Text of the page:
I can go fly where I damn please in the world.
The muttered words for scum, something rotten,
flies buzzing, futile, mean.
            If I had been
more ashamed, if I had not wanted the world.
If I had hid my lust, I might not have lost
them.   This is where the shame starts.

If I had not been so starved, if I had been
more ashamed and hid.   No end to this blame.


3.

At times I can say it was good, even better
for them, my hunger for her.   Now that we're
here, they've grown up, survived, no suicides,
despite their talk of walks in front of cars,
smashing through plate glass.   Despite guilt:

            The long sweating calls to the twelve-year-
            old, saying Hold on against the pain,
            how I knew it from when I left, the blame
            inside, the splintered self, saying to him Walk
            out
, remind the body you are alive, even if
            rain is freezing in the thickets to clatter
            like icy seeds, even if you are the only one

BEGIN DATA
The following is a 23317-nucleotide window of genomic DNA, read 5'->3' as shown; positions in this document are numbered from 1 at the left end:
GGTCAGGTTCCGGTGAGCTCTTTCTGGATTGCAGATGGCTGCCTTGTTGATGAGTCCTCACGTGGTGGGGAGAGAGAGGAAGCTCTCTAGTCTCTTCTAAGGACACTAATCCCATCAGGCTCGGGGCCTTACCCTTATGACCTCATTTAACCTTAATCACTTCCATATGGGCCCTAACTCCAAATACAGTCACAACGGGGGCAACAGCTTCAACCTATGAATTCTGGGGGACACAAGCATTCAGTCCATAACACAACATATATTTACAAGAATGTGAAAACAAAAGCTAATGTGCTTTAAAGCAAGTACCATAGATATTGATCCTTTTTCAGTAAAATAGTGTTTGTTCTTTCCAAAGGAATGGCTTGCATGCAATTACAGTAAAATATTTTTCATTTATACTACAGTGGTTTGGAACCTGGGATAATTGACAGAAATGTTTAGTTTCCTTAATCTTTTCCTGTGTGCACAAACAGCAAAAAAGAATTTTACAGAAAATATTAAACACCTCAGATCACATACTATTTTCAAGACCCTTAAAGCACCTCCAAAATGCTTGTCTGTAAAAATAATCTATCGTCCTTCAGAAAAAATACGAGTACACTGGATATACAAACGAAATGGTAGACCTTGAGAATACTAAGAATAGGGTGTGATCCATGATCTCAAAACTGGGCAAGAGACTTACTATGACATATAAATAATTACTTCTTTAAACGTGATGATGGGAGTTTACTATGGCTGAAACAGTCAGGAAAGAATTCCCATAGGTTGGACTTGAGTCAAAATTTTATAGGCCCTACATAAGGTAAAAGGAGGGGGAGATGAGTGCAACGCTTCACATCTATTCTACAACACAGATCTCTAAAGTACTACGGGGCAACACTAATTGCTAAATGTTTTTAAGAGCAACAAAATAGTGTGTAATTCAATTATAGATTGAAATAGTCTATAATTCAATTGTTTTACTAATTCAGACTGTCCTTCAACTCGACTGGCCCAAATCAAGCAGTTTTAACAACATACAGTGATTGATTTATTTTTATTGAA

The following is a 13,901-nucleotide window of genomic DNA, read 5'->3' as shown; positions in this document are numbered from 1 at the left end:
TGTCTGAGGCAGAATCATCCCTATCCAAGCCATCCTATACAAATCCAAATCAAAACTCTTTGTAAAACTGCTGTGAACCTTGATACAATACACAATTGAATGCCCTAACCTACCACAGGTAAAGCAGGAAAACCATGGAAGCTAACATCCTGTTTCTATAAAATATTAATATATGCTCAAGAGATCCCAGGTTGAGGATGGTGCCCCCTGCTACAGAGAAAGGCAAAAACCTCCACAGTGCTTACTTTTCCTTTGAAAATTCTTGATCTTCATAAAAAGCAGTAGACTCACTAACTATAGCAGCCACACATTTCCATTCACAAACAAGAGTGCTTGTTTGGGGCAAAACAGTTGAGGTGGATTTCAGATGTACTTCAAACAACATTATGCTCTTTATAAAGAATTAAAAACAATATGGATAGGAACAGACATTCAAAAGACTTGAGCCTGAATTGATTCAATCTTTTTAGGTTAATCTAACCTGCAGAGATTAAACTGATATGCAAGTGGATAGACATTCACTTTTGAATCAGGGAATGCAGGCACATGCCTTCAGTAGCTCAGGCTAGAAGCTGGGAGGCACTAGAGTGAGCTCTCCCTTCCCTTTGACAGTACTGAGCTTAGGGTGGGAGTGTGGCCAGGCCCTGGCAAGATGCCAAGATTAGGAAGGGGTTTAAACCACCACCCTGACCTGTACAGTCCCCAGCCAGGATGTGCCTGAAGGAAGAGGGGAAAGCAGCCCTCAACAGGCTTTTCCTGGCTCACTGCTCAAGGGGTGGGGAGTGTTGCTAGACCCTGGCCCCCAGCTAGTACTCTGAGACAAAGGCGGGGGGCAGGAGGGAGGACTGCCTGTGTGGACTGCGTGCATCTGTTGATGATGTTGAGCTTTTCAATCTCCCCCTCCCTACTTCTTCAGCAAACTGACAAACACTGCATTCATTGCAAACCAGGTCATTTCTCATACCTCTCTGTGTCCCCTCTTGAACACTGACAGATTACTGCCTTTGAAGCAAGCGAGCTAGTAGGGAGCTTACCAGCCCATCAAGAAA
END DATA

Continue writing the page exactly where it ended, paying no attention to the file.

plodding through the drifts of grainy snow.

Now we've survived.   They call to talk poetry
or chaos of physics.   Out of the blue to hear
their voices, a kind of forgiveness, a giddy
lifting of my heart:
           As they appear today in my city,
old enough to come by plane or train to be with me
and my lover, sit in my kitchen, snug, but a feeling of travel.
Their curious eyes on a life that widens in a place
little known, our pleasure without shame.   We talk
and the walls seem to shift and expand around us.
The breaking of some frozen frame.   The youngest jokes
lovebirds at our held hands.   Late evening we stir.
Goodnight:  They expect me to go off to bed with her.



5.